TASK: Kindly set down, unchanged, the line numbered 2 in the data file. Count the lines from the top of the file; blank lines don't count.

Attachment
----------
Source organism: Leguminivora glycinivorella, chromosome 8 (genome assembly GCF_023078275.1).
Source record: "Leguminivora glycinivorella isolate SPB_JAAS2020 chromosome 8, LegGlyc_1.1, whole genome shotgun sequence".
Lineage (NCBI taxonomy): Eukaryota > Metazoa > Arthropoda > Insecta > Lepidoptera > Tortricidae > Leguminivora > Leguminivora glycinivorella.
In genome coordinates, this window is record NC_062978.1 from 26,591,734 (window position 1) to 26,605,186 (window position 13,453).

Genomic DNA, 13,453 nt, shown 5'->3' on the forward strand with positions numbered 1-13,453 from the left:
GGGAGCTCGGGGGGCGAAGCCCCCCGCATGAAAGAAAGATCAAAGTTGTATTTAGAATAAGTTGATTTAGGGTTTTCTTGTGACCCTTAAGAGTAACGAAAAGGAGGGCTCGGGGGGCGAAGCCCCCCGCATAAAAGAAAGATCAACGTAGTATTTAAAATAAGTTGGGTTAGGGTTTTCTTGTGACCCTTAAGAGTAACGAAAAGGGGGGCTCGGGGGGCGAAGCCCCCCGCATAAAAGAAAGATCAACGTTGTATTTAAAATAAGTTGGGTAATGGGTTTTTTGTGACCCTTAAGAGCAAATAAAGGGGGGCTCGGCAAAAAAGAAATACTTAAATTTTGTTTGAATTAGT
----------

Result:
Source record: "Leguminivora glycinivorella isolate SPB_JAAS2020 chromosome 8, LegGlyc_1.1, whole genome shotgun sequence".